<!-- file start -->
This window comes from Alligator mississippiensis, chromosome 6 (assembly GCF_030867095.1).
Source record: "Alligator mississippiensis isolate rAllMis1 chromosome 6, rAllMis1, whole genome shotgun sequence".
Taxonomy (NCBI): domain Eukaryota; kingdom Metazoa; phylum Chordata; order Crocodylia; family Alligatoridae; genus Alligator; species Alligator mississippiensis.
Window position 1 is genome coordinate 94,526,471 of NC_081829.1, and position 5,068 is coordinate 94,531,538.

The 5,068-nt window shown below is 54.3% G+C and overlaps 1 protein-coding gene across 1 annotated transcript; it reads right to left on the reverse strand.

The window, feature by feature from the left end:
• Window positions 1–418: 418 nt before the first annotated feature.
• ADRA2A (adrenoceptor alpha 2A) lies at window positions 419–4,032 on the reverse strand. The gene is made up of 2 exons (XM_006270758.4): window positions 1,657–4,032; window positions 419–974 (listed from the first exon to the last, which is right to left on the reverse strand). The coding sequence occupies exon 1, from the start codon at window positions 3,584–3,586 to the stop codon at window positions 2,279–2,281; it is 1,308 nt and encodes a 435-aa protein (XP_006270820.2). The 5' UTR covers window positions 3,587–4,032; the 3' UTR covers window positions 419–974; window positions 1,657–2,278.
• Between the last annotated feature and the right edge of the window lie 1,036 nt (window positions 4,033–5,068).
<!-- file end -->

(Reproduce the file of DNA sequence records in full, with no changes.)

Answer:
This window comes from Alligator mississippiensis, chromosome 6 (assembly GCF_030867095.1).
Source record: "Alligator mississippiensis isolate rAllMis1 chromosome 6, rAllMis1, whole genome shotgun sequence".
Taxonomy (NCBI): domain Eukaryota; kingdom Metazoa; phylum Chordata; order Crocodylia; family Alligatoridae; genus Alligator; species Alligator mississippiensis.
Window position 1 is genome coordinate 94,526,471 of NC_081829.1, and position 5,068 is coordinate 94,531,538.

The 5,068-nt window shown below is 54.3% G+C and overlaps 1 protein-coding gene across 1 annotated transcript; it reads right to left on the reverse strand.

The window, feature by feature from the left end:
• Window positions 1–418: 418 nt before the first annotated feature.
• ADRA2A (adrenoceptor alpha 2A) lies at window positions 419–4,032 on the reverse strand. The gene is made up of 2 exons (XM_006270758.4): window positions 1,657–4,032; window positions 419–974 (listed from the first exon to the last, which is right to left on the reverse strand). The coding sequence occupies exon 1, from the start codon at window positions 3,584–3,586 to the stop codon at window positions 2,279–2,281; it is 1,308 nt and encodes a 435-aa protein (XP_006270820.2). The 5' UTR covers window positions 3,587–4,032; the 3' UTR covers window positions 419–974; window positions 1,657–2,278.
• Between the last annotated feature and the right edge of the window lie 1,036 nt (window positions 4,033–5,068).